Kars’ period under Russian rule, between 1878 and 1920, explains both the unusual grid layout of the city centre, and its incongruous belle époque buildings. Most of these structures were made from basalt and sport elaborate street facades and iron roofs; rainwater is often channelled onto the ground with decorative (often animal-shaped) spouts.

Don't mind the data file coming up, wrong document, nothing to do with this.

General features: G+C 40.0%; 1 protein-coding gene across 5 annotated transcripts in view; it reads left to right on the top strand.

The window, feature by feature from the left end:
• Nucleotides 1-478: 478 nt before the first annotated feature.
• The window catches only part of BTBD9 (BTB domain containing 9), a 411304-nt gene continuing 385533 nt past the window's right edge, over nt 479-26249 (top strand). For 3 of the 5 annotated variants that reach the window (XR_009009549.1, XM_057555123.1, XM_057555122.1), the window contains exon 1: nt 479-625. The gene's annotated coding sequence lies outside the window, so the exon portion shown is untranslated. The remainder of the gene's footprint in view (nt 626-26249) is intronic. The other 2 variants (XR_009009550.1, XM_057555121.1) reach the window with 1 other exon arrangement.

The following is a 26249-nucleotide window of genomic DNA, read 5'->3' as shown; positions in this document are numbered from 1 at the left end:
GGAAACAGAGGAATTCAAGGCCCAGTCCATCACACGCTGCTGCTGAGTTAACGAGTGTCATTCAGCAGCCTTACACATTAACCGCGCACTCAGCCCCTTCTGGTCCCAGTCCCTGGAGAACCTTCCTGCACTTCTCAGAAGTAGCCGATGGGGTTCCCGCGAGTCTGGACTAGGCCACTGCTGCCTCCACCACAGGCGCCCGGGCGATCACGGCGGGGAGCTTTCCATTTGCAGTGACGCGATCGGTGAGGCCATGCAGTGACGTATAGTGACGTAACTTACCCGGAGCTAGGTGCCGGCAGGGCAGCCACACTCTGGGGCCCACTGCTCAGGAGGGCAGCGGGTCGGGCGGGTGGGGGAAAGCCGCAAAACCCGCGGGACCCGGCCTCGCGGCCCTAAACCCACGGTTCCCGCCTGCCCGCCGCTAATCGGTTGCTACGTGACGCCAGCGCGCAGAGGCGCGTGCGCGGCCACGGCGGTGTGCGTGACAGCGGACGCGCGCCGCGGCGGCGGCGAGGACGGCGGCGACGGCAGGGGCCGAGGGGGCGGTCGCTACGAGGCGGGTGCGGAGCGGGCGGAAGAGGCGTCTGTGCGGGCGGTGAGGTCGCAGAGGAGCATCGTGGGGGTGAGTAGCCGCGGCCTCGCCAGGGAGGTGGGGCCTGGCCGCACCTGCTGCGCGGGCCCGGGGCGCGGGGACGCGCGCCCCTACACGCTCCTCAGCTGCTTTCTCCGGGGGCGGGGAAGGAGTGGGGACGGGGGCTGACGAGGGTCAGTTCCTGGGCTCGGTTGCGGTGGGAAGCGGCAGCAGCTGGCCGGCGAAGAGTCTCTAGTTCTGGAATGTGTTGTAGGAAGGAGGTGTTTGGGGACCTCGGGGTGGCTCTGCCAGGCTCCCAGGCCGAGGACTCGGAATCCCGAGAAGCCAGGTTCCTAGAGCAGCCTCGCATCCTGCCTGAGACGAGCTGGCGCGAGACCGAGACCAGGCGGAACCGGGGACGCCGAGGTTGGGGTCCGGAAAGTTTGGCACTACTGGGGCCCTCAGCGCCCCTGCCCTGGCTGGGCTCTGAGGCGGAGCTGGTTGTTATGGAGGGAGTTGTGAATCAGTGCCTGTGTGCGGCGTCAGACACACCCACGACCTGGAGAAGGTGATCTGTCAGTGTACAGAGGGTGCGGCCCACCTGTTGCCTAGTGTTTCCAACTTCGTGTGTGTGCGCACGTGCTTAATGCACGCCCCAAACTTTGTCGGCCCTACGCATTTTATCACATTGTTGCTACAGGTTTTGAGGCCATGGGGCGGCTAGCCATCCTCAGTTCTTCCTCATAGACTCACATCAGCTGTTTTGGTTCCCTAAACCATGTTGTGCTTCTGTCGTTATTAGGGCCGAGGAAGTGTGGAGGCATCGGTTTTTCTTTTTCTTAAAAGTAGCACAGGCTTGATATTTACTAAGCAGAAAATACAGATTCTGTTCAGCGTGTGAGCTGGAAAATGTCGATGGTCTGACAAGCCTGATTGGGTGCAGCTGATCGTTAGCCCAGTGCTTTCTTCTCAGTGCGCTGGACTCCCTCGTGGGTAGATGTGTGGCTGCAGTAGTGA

The best place in which to hunt for these architectural treasures is the stretch of Ordu Caddesi north of Faikbey Caddesi, which is studded with several superb examples. Approaching from the north, the first building you’ll come across is the old Governor’s Mansion, a large, lemon-coloured structure built in 1883; this is where the Treaty of Kars was signed in 1921. Just southeast, the squat Chamber of Industry and Commerce sports decorative motifs on its front walls. Further south again is the peach-coloured Revenue Office, a large structure with false columns and some wonderfully elaborate balconies – you certainly wouldn’t want to take tea on any of these, they all look set to drop off any second.